Notes   If you use the file parameter, an absolute path is

		   Skips everything until the first "end_skip" action.

   Generic parameters
       The following parameters	can be used for	any action.

       for=output format
	   This	paramater restricts the	action for the given output format.
	   Currently, the only available format	is ""wml"" (when using
	   "html2chtml"	the format is ""chtml"").

       If you want to share a navigation bar between several WML pages,	you
       can "include" it	this way:

	   <!--	[include virtual="nav.wml"] -->

       Of course, you have to write this navigation bar	first :-)

       If you want to use your current HTML pages for creating your WML	pages,
       but that	they contains complex tables, or unecessary navigation tables,
       etc, you	can simply "skip" the complex parts and	keep the rest.

	   <!--[skip for="wml"]-->
	   unecessary parts for	the WML	pages
	   useful parts	for the	WML pages

       The links reconstruction	engine is IMHO the most	important part of
       Html2Wml, because it's this engine that allows you to reconstruct the
       links of	the HTML document being	converted. It has two modes, depending
       upon whether Html2Wml was launched from the shell or as a CGI.

       When used as a CGI, this	engine will reconstructs the links of the HTML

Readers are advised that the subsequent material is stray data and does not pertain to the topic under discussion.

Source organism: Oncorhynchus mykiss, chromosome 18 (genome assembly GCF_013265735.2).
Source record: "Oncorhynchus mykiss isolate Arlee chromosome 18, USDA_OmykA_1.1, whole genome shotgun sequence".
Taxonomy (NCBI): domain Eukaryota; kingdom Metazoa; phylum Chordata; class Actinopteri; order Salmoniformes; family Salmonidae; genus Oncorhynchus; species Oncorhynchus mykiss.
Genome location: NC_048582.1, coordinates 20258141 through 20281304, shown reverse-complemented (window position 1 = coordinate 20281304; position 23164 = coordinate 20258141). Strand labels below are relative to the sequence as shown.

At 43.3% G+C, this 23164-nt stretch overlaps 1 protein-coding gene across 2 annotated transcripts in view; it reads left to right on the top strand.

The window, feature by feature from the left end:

document	so that	all the	urls will be passed to Html2Wml	in order to
       convert the pointed files (pages	or images). This is completly
       automatic and can't be customized for now (but I	don't think it would
       be really useful).

       When used from the shell, this engine reconstructs the links with the
       given templates.	Note that absolute URLs	will be	left untouched.	The
       templates can be	customized using the following syntax.

       HREF Template
	   This	template controls the reconstruction of	the "href" attribute
	   of the "A" tag. Its value can be changed using the --hreftmpl
	   option.  Default value is "{FILEPATH}{FILENAME}{$FILETYPE =~
	   s/s?html?/wml/o; $FILETYPE}".

       Image Source Template
	   This	template controls the reconstruction of	the "src" attribute of
	   the "IMG" tag. Its value can	be changed using the --srctmpl option.
	   Default value is "{FILEPATH}{FILENAME}{$FILETYPE =~
	   s/gif|png|jpe?g/wbmp/o; $FILETYPE}"

       The template is a string	that contains the new URL. More	precisely,
       it's a Text::Template template. Parameters can be interpolated as a
       constant	or as a	variable. The template is embraced between curcly
       bracets,	and can	contain	any valid Perl code.

       The simplest form of a template is "{PARAM}" which just returns the
       value of	PARAM. If you want to do something more	complex, you can use
       the corresponding variable; for example "{"foo $PARAM bar"}", or	"{join
       "_", split " ", PARAM}".

       You may read Text::Template for more information	on what	is possible
       within a	template.

       If the original URL contained a query part or a fragment	part, then
       they will be appended to	the result of the template.

   Available parameters